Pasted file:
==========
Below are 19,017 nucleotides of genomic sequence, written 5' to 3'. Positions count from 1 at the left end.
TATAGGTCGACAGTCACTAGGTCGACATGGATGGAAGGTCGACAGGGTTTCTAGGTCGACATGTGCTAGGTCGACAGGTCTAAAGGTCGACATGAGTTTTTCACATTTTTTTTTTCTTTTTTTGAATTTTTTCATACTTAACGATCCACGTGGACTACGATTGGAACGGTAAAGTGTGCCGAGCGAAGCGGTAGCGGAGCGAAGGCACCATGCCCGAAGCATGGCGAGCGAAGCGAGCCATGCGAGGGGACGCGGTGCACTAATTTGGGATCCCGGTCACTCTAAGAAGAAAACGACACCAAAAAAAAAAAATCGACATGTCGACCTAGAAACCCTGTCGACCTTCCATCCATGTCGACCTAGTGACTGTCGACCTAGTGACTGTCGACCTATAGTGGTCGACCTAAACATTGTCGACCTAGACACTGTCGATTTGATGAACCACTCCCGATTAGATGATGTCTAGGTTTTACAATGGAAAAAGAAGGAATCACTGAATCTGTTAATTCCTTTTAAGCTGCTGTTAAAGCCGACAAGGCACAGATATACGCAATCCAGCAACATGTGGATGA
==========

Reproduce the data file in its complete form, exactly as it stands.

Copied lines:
Below are 19,017 nucleotides of genomic sequence, written 5' to 3'. Positions count from 1 at the left end.
TATAGGTCGACAGTCACTAGGTCGACATGGATGGAAGGTCGACAGGGTTTCTAGGTCGACATGTGCTAGGTCGACAGGTCTAAAGGTCGACATGAGTTTTTCACATTTTTTTTTTCTTTTTTTGAATTTTTTCATACTTAACGATCCACGTGGACTACGATTGGAACGGTAAAGTGTGCCGAGCGAAGCGGTAGCGGAGCGAAGGCACCATGCCCGAAGCATGGCGAGCGAAGCGAGCCATGCGAGGGGACGCGGTGCACTAATTTGGGATCCCGGTCACTCTAAGAAGAAAACGACACCAAAAAAAAAAAATCGACATGTCGACCTAGAAACCCTGTCGACCTTCCATCCATGTCGACCTAGTGACTGTCGACCTAGTGACTGTCGACCTATAGTGGTCGACCTAAACATTGTCGACCTAGACACTGTCGATTTGATGAACCACTCCCGATTAGATGATGTCTAGGTTTTACAATGGAAAAAGAAGGAATCACTGAATCTGTTAATTCCTTTTAAGCTGCTGTTAAAGCCGACAAGGCACAGATATACGCAATCCAGCAACATGTGGATGA